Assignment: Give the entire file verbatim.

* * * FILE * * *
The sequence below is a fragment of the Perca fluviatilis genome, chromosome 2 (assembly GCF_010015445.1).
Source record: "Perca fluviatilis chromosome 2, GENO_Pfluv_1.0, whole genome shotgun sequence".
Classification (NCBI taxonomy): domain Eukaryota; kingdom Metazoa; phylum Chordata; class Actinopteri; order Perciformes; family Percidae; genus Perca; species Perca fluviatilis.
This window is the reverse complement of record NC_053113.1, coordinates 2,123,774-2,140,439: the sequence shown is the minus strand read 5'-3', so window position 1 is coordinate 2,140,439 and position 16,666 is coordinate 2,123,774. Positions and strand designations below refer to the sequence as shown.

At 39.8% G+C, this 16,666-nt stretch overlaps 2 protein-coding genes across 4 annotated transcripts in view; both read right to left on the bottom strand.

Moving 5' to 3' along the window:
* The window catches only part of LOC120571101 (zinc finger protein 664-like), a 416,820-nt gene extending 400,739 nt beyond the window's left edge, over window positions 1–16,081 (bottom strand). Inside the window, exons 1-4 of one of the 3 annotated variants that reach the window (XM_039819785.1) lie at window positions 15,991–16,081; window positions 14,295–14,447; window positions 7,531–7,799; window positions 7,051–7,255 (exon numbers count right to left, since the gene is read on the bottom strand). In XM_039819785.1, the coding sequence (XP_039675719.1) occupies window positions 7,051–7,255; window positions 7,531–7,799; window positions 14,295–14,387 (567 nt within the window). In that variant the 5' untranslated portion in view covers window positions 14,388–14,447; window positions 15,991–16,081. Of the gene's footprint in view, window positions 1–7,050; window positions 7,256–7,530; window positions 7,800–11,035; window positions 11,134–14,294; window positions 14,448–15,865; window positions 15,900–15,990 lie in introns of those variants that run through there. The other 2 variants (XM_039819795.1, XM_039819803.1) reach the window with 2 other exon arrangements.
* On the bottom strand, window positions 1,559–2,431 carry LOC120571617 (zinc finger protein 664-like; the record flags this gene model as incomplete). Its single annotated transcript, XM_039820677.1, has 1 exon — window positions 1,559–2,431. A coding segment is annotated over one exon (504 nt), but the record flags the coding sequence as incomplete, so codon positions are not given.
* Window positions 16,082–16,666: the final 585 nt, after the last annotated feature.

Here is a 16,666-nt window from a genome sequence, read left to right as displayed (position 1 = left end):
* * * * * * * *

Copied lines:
The sequence below is a fragment of the Perca fluviatilis genome, chromosome 2 (assembly GCF_010015445.1).
Source record: "Perca fluviatilis chromosome 2, GENO_Pfluv_1.0, whole genome shotgun sequence".
Classification (NCBI taxonomy): domain Eukaryota; kingdom Metazoa; phylum Chordata; class Actinopteri; order Perciformes; family Percidae; genus Perca; species Perca fluviatilis.
This window is the reverse complement of record NC_053113.1, coordinates 2,123,774-2,140,439: the sequence shown is the minus strand read 5'-3', so window position 1 is coordinate 2,140,439 and position 16,666 is coordinate 2,123,774. Positions and strand designations below refer to the sequence as shown.

At 39.8% G+C, this 16,666-nt stretch overlaps 2 protein-coding genes across 4 annotated transcripts in view; both read right to left on the bottom strand.

Moving 5' to 3' along the window:
* The window catches only part of LOC120571101 (zinc finger protein 664-like), a 416,820-nt gene extending 400,739 nt beyond the window's left edge, over window positions 1–16,081 (bottom strand). Inside the window, exons 1-4 of one of the 3 annotated variants that reach the window (XM_039819785.1) lie at window positions 15,991–16,081; window positions 14,295–14,447; window positions 7,531–7,799; window positions 7,051–7,255 (exon numbers count right to left, since the gene is read on the bottom strand). In XM_039819785.1, the coding sequence (XP_039675719.1) occupies window positions 7,051–7,255; window positions 7,531–7,799; window positions 14,295–14,387 (567 nt within the window). In that variant the 5' untranslated portion in view covers window positions 14,388–14,447; window positions 15,991–16,081. Of the gene's footprint in view, window positions 1–7,050; window positions 7,256–7,530; window positions 7,800–11,035; window positions 11,134–14,294; window positions 14,448–15,865; window positions 15,900–15,990 lie in introns of those variants that run through there. The other 2 variants (XM_039819795.1, XM_039819803.1) reach the window with 2 other exon arrangements.
* On the bottom strand, window positions 1,559–2,431 carry LOC120571617 (zinc finger protein 664-like; the record flags this gene model as incomplete). Its single annotated transcript, XM_039820677.1, has 1 exon — window positions 1,559–2,431. A coding segment is annotated over one exon (504 nt), but the record flags the coding sequence as incomplete, so codon positions are not given.
* Window positions 16,082–16,666: the final 585 nt, after the last annotated feature.

Here is a 16,666-nt window from a genome sequence, read left to right as displayed (position 1 = left end):